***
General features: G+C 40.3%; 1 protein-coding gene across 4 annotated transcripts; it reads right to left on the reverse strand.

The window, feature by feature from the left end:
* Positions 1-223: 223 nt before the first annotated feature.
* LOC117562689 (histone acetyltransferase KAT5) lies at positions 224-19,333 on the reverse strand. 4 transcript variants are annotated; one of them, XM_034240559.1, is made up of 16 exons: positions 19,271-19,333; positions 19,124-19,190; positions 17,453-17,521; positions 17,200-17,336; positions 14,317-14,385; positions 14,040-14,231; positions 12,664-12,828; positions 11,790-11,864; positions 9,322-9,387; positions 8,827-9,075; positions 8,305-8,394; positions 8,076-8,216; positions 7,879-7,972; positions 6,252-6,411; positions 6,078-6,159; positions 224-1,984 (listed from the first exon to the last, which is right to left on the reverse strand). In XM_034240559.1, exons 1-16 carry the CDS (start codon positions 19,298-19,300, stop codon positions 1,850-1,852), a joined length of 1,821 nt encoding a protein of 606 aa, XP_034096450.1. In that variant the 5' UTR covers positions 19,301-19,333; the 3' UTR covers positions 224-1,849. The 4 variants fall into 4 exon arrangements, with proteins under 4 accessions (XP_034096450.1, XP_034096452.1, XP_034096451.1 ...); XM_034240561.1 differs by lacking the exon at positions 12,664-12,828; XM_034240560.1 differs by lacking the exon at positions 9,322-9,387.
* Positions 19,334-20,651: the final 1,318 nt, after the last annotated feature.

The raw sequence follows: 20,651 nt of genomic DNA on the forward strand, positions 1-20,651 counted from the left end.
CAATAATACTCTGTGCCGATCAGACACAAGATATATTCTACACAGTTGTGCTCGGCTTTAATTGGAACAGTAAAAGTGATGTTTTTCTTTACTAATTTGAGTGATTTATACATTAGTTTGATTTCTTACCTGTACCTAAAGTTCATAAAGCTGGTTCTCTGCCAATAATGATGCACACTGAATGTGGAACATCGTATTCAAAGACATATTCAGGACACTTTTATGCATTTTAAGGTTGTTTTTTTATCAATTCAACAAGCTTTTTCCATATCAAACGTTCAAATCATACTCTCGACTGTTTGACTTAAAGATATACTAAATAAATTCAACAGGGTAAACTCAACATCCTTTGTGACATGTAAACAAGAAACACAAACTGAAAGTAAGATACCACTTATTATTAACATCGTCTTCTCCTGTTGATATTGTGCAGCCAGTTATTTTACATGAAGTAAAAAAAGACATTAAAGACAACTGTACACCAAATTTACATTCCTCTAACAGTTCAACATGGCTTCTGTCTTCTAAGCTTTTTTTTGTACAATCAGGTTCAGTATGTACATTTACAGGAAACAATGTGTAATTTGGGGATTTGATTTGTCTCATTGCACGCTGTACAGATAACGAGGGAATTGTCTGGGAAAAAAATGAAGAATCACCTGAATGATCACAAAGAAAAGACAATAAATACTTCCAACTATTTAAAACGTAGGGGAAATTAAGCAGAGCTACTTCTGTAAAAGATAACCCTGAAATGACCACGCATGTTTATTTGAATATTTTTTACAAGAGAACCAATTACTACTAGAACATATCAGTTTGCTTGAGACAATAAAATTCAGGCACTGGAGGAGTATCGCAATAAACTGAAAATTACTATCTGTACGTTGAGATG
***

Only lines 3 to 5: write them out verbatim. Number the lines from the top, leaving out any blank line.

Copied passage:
* Positions 1-223: 223 nt before the first annotated feature.
* LOC117562689 (histone acetyltransferase KAT5) lies at positions 224-19,333 on the reverse strand. 4 transcript variants are annotated; one of them, XM_034240559.1, is made up of 16 exons: positions 19,271-19,333; positions 19,124-19,190; positions 17,453-17,521; positions 17,200-17,336; positions 14,317-14,385; positions 14,040-14,231; positions 12,664-12,828; positions 11,790-11,864; positions 9,322-9,387; positions 8,827-9,075; positions 8,305-8,394; positions 8,076-8,216; positions 7,879-7,972; positions 6,252-6,411; positions 6,078-6,159; positions 224-1,984 (listed from the first exon to the last, which is right to left on the reverse strand). In XM_034240559.1, exons 1-16 carry the CDS (start codon positions 19,298-19,300, stop codon positions 1,850-1,852), a joined length of 1,821 nt encoding a protein of 606 aa, XP_034096450.1. In that variant the 5' UTR covers positions 19,301-19,333; the 3' UTR covers positions 224-1,849. The 4 variants fall into 4 exon arrangements, with proteins under 4 accessions (XP_034096450.1, XP_034096452.1, XP_034096451.1 ...); XM_034240561.1 differs by lacking the exon at positions 12,664-12,828; XM_034240560.1 differs by lacking the exon at positions 9,322-9,387.
* Positions 19,334-20,651: the final 1,318 nt, after the last annotated feature.